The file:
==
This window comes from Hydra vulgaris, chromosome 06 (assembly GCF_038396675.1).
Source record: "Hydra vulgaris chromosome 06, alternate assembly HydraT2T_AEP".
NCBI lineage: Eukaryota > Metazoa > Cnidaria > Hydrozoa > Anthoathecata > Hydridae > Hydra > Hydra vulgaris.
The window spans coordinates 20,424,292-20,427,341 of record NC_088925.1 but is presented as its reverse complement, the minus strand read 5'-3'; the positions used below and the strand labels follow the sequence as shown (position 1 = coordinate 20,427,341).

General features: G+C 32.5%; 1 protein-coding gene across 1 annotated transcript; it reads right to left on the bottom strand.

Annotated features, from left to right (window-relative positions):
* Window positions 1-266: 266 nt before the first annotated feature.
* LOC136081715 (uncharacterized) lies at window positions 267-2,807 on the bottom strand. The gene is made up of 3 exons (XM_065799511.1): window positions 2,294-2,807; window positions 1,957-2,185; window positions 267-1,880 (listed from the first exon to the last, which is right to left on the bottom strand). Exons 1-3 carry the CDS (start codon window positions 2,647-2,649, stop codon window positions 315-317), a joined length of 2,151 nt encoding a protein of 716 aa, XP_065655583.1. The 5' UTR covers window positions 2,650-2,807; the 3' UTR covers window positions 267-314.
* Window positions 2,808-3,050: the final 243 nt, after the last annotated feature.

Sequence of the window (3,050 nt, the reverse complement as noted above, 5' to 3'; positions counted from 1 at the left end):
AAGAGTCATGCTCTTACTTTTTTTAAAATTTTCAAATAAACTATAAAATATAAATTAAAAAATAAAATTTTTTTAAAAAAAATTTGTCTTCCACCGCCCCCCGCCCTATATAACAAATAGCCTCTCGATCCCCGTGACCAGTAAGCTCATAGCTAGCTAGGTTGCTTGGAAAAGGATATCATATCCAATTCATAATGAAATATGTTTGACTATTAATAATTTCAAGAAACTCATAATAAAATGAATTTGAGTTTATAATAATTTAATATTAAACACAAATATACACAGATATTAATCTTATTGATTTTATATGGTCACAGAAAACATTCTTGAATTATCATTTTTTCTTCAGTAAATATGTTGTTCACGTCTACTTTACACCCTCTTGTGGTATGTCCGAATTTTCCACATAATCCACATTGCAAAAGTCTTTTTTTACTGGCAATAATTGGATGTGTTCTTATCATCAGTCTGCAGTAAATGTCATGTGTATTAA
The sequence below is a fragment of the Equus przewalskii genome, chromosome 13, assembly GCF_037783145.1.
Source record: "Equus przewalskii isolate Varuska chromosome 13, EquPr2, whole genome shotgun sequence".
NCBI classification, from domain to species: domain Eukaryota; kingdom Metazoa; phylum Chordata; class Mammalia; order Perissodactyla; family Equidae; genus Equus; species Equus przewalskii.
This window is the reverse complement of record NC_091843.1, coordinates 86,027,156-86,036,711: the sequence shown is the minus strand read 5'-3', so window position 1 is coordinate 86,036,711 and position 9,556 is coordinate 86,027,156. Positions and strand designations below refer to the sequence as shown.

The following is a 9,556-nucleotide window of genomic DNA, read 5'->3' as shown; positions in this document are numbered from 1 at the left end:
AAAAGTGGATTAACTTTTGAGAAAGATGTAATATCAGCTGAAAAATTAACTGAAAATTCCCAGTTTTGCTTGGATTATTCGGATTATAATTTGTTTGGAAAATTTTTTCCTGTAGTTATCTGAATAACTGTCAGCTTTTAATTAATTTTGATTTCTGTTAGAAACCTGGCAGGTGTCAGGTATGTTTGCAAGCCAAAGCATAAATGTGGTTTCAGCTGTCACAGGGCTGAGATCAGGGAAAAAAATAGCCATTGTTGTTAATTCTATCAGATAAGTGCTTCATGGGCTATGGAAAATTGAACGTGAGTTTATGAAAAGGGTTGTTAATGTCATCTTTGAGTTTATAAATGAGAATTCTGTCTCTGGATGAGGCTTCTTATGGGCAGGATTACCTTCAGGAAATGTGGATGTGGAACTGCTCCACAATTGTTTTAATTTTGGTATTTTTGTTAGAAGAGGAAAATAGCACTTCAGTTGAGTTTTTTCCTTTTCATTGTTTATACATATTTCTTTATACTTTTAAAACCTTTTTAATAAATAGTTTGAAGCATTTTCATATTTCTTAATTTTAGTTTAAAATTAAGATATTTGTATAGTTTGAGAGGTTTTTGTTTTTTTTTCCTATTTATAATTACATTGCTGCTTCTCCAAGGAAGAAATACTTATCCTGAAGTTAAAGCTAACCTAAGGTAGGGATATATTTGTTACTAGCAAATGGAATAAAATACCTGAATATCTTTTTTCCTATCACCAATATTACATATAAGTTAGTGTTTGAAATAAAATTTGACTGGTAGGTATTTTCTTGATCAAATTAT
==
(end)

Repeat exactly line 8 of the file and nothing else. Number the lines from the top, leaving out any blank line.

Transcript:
* LOC136081715 (uncharacterized) lies at window positions 267-2,807 on the bottom strand. The gene is made up of 3 exons (XM_065799511.1): window positions 2,294-2,807; window positions 1,957-2,185; window positions 267-1,880 (listed from the first exon to the last, which is right to left on the bottom strand). Exons 1-3 carry the CDS (start codon window positions 2,647-2,649, stop codon window positions 315-317), a joined length of 2,151 nt encoding a protein of 716 aa, XP_065655583.1. The 5' UTR covers window positions 2,650-2,807; the 3' UTR covers window positions 267-314.